Making a Living out of Air - 27/08/2008
A stream of evidence collected over the past five decades proves that the temperature of the Earth is rising. For example, the eastern side of the Antarctic continent is nearly 3oC warmer today than it was half a century ago. There is confirmation enough that the presence of greenhouse gases in the atmosphere, including carbon dioxide, methane, and HFC-23, has an effect on temperature: the higher the concentration of greenhouse gases, the higher the global temperature. There is also plenty of scientific proof that greenhouse gases have risen from 280 to 385 parts per million (ppm), an increase of 37.5% since the beginning of the Industrial Revolution around 250 years ago.
The effects of global warming are also well known. The most hazardous are a rise in sea level, frequent, heavy rainfall, and an increase in the incidence of hurricanes. Sea-level rise would transform Notting Hill in the UK and Amersfoort in the Netherlands into seaside resorts and submerge coastal megacities, including New York and London. The change in weather pattern also causes more heavy storms to sweep inland from the oceans over coastal zones. Such typhoons most affect lowland countries with poor infrastructure. In early 2008 Cyclone Nargis took the lives of over 130,000 human beings in Burma and left the same number homeless. The World Health Organisation estimates that since the turn of the millennium climate change has taken an annual toll of 150,000 casualties. The majority of citizens and governments now accept that climate change is real and that something must be done. ‘We have the resources, the knowledge and the technology to fight climate change, and we will do it!’ declared European Commission Vice-President Margot Wallström in August 2007, presenting a novel solar-powered car in Brussels.
How to combat climate change? On the input side of the system are greenhouse gases, carbon dioxide being the most emitted. How to reduce emission? This is attempted by arriving at international political agreement. The Kyoto Protocol, ratified in 2004, institutionalised the assumption of global warming and committed participants to reducing carbon emissions by 5% from 1990 levels; the deadline is 2012. What measures do countries need to take to accomplish such an ambitious goal? The European Union (EU) installed an Emissions Trading Scheme (ETS). Each member state is given a specified carbon-dioxide emission level that it may not exceed: the Assigned Amount Unit (AAU). Each country subdivides this unit and allocates the bits and pieces to its companies and counties, whose emissions are now statutorily limited to precisely the number of tonnes allowed. Any surplus may be sold as ‘carbon credits’: one credit equals one tonne of carbon dioxide. According to EU Science and Research Commissioner Janez Potocnik, the resulting business opportunities represent a divisive effect.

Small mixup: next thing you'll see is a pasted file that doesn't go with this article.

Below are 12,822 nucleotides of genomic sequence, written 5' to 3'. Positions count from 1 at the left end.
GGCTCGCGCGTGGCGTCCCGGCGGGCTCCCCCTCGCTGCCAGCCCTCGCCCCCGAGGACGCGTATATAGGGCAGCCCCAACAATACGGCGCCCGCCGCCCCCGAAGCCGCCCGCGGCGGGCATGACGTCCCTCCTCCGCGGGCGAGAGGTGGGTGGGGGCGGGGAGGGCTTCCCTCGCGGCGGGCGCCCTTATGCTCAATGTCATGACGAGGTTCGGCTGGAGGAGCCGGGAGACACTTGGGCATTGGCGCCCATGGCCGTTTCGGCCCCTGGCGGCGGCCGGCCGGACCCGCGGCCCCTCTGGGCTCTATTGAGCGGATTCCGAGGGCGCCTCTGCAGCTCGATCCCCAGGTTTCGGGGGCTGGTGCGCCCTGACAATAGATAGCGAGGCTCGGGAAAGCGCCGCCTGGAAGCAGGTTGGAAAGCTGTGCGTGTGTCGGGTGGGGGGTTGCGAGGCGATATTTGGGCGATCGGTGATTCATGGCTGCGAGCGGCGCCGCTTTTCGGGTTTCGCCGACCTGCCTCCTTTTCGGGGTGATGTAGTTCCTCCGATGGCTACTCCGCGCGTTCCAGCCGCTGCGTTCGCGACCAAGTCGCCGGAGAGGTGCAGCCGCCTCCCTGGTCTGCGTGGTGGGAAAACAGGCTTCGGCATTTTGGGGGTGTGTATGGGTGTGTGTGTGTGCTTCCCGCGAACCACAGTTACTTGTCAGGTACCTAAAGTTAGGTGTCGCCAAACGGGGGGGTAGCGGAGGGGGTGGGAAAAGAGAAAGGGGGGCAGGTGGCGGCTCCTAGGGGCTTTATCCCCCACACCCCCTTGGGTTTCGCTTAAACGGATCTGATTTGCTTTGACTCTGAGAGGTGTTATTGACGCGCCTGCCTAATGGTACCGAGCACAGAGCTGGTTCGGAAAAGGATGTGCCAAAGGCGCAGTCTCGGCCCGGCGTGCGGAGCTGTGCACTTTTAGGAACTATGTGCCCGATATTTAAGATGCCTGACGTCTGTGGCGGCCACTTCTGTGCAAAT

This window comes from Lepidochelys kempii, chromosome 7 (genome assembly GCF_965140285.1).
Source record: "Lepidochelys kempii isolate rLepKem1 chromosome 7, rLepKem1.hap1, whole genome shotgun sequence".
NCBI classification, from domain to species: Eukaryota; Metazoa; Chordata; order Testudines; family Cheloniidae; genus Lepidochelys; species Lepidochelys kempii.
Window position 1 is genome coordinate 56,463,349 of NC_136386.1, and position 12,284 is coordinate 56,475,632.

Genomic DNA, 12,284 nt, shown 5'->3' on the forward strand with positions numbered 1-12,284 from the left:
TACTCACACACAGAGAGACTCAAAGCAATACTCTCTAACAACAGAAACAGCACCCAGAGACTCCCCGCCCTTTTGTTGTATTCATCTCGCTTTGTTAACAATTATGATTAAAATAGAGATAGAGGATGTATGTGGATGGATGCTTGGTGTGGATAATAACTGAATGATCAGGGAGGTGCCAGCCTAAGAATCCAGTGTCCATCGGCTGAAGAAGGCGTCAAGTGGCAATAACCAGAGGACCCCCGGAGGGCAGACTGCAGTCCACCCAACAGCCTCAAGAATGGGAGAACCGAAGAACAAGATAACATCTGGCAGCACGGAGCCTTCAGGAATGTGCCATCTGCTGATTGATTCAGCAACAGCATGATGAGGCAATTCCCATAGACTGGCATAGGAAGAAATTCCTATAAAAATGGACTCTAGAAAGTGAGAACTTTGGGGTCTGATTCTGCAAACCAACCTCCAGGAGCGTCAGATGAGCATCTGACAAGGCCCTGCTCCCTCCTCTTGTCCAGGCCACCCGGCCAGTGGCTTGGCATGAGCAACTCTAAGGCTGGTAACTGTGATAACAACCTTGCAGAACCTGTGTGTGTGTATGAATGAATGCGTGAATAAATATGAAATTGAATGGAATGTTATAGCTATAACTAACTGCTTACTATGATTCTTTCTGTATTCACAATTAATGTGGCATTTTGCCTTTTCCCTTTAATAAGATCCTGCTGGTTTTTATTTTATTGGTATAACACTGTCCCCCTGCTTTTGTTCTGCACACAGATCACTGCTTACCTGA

There are no limits set on carbon emissions for developing countries. To stimulate frugal use of fossil-energy sources, they can earn credits, Certified Emission Reductions (CER), provided by the Clean Development Mechanism operating under the umbrella of the United Nations. By adapting production methods to make them less polluting, developing countries can earn CERs and sell them on to developing countries. The assignment of AAUs to countries, companies and organisations in developed countries, together with the possibility of selling a surplus of AAUs and tradable CERs assigned to developing countries, all creates an immensely profitable market for those with a keen eye for monetary gain. As a result, we are seeing the advent of huge global trade in carbon-emission rights, by whatever name, and the business guys are foreseeing vast revenues. The input side of the global-warming problem has thus become a matter of bureaucrats creating regulations, especially at EU and UN level, and investment opportunities for businessmen.
What about the output side? The main output of climate change is flood, caused either by sea-level rise, heavy rainfall on land, or hurricane. The most densely populated areas of the world lie near coastal zones, on river deltas and in river valleys. The majority of the population of the Earth lives permanently at risk of flooding, threatening life and goods. Geo-information plays a crucial role in fighting the threats posed by disaster, not only at the relief stage immediately following the event, but also in the preparation stage and the later three stages of disaster management. That is why geo-information for disaster management is a rapidly growing area of interest for the geomatics community.
However, there are no huge profits to be earned on the output side of the climate-change system. That privilege belongs, as described above, on the input side, and more particularly through the trade in carbon-emissions rights. In the meantime, there is little proof (the UN and EU began their work on regulating carbon reduction only in January 2005) that regulation will reduce global carbon emissions at all.
Dr Mathias Lemmens, editor-in-chief, GIM International. email: [email protected]